• Architecture - Similar to software, the interface for your architecture is not the entirety of your architecture. Also, I believe this is purely a more tangible form of architecture, not the many ways in which us in the tech space have co-opted terms for our use.

The key thing to remember when it comes to API copyright is that this is about creativity and expression. I know that most technical folks within startups and the enterprise feel like their APIs are creative, original, and a form of expression, but sadly they are largely not. This is more about our lack of exposure to the humanities, than it is about beliefs in intellectual property. I’m pretty confident that I could craft an API that was creative and interesting enough, that was wrapped in an original narrative, and presented in such a way that it MIGHT warrant having copyright applied—if that was your thing. I could see if Twitter’s API design creatively mapped to their earlier field guide style API documentation, that it may begin to approach creative and expressive territory. But, the interfaces we are defining, designing, delivering, and supporting for use across desktop, web, mobile, device, and network applications are not creative expressions. Sorry, they aren't. That is too low of a bar, we can do better.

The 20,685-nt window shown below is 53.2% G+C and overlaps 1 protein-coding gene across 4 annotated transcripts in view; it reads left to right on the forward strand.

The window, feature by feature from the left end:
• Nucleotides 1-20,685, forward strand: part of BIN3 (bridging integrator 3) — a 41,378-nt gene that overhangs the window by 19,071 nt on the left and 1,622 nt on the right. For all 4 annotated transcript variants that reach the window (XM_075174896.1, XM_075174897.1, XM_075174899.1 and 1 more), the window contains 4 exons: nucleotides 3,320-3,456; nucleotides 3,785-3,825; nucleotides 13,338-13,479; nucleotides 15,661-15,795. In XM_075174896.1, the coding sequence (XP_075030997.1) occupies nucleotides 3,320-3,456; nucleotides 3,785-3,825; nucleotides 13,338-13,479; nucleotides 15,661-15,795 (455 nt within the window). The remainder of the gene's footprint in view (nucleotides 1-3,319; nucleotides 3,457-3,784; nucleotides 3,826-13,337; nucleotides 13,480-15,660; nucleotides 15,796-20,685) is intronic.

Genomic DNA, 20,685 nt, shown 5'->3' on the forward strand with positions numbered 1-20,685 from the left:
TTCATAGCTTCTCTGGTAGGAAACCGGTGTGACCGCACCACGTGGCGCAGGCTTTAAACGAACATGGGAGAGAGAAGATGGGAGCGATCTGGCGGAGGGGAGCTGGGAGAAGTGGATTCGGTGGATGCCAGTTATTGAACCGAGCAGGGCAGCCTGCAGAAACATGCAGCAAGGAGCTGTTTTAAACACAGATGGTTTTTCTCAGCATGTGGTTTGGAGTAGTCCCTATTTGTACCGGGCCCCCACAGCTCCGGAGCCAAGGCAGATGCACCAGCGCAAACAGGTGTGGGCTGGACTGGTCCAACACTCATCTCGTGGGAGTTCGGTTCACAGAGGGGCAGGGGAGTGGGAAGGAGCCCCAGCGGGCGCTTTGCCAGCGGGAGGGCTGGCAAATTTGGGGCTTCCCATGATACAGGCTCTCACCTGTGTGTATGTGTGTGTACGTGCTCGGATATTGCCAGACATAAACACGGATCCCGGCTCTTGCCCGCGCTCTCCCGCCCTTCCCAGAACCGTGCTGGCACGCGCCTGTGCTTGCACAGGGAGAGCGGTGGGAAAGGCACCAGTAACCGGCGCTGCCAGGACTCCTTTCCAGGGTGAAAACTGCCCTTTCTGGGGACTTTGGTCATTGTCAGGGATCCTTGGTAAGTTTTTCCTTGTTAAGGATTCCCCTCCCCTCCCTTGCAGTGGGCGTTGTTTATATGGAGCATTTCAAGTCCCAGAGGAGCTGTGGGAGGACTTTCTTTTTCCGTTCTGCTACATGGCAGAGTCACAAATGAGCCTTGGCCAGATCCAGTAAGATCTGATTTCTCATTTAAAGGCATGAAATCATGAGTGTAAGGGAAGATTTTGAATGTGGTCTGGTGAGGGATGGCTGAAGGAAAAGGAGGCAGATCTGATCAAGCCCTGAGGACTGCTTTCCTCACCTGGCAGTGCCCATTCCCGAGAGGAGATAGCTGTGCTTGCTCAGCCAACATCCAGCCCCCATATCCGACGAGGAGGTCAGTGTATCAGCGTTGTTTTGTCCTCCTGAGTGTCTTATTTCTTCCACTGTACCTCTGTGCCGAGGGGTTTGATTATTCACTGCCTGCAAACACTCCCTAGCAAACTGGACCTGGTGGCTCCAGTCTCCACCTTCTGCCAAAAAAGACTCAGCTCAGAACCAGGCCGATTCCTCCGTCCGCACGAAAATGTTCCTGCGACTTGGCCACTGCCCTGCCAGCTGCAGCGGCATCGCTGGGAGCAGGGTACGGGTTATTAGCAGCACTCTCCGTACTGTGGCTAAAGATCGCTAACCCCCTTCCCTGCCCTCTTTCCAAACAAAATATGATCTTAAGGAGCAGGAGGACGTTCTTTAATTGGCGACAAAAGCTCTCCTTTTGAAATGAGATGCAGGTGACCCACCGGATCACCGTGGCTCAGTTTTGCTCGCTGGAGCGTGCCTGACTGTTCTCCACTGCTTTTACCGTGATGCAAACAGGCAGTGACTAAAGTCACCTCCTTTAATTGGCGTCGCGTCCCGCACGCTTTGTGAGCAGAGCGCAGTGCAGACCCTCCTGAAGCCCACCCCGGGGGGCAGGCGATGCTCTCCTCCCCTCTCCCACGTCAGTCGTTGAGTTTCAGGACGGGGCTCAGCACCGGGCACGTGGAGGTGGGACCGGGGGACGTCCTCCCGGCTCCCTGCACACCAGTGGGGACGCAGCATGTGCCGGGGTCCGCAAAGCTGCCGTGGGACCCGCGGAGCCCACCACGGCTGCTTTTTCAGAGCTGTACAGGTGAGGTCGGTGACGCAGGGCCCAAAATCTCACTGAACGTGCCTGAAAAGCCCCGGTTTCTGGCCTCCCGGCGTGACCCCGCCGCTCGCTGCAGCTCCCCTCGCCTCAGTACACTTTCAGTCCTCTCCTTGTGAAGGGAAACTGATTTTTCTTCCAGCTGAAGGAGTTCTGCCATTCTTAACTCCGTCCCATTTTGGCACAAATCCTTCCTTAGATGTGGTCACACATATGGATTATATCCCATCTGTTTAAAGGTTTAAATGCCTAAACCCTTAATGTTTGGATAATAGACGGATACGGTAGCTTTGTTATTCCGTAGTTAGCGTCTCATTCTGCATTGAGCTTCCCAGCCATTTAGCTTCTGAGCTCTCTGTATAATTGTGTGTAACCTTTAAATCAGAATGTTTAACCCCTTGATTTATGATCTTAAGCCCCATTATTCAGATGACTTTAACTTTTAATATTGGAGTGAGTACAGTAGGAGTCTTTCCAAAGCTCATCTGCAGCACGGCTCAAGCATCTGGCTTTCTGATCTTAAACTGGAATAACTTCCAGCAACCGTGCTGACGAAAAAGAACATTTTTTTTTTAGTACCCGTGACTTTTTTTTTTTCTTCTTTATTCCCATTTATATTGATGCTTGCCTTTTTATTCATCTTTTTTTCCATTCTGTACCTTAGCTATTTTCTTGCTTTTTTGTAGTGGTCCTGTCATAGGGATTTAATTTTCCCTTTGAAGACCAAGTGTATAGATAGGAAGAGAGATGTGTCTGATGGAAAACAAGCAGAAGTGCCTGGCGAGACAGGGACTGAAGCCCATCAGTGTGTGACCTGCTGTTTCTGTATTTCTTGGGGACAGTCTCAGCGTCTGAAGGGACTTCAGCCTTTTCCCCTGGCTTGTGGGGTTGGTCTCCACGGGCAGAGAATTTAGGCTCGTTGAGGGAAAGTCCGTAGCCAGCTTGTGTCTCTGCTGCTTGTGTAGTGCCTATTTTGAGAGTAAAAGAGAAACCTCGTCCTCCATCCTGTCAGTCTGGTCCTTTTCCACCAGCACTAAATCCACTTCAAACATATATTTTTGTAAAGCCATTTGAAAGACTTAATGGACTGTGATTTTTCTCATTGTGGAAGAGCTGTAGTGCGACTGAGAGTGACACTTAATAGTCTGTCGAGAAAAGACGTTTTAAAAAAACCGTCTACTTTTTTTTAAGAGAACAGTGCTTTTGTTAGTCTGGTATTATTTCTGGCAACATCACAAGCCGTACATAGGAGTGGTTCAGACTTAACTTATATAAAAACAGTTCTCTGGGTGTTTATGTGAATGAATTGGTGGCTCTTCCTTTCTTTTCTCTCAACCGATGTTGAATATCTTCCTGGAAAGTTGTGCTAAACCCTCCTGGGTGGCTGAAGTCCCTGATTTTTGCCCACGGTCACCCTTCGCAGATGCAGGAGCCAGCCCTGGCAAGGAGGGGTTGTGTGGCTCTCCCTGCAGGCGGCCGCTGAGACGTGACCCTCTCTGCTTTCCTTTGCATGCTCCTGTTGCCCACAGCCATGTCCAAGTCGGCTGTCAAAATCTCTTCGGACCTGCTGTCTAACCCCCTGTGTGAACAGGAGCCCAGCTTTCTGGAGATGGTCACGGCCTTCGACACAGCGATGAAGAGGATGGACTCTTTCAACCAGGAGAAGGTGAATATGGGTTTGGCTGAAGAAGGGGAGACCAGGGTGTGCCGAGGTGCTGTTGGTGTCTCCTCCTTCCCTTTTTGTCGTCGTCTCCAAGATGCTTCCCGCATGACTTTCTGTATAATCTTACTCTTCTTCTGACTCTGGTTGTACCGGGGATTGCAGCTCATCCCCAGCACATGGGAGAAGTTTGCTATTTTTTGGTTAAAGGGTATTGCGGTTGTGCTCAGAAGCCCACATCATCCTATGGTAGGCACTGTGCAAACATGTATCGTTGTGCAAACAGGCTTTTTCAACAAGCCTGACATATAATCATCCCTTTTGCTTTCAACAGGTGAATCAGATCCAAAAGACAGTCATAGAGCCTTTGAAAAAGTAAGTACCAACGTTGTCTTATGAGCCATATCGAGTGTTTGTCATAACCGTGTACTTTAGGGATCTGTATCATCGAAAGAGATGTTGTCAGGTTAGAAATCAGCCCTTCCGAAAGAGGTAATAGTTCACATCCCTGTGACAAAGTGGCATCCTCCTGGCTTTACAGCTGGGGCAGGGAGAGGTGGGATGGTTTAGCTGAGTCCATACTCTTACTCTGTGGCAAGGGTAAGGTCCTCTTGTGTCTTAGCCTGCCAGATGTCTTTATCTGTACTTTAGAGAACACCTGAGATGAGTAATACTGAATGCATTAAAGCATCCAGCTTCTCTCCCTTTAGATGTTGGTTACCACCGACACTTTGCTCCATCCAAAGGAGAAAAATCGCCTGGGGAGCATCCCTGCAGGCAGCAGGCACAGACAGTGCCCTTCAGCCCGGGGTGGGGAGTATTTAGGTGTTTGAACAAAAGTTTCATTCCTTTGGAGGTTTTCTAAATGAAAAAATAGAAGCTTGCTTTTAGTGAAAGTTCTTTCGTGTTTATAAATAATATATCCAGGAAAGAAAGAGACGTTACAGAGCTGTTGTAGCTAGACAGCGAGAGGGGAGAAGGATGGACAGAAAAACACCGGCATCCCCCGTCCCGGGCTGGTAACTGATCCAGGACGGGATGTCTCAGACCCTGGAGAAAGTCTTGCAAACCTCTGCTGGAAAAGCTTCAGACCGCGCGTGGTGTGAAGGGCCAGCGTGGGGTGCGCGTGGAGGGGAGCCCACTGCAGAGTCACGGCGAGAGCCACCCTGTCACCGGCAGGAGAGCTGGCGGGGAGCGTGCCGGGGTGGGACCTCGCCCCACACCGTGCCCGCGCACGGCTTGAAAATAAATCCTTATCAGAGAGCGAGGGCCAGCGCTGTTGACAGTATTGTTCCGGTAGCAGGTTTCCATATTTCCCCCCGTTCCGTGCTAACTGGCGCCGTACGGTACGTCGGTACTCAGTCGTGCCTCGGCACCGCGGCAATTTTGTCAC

The Reductive Qualities of API Transactions
APIs are all about reducing something to a transaction, a search of a directory, retrieving of an a one or more ingredients within a recipe, or simple posting of a digital form. APIs are formulaic and work with words, data, and facts to provide access to digital resources using common standards and protocols. We rarely “create” APIs out of our imaginations, we assemble or generate them from known constructs—our IDE, OpenAPI definitions, HTTP, and other protocols, services, and tooling define what and how we can assemble. Crafting of your API path or operation name is no more copyrightable that the domain that precedes it when implementing as a web API—it is just another dimension of the public domain name system (DNS) you are employing to make the directory of your digital resources more accessible. The variables, parameters, and keys that you employ as part of your API design are just the existing building blocks of your directories, forms, and digital recipes--they aren’t poetry.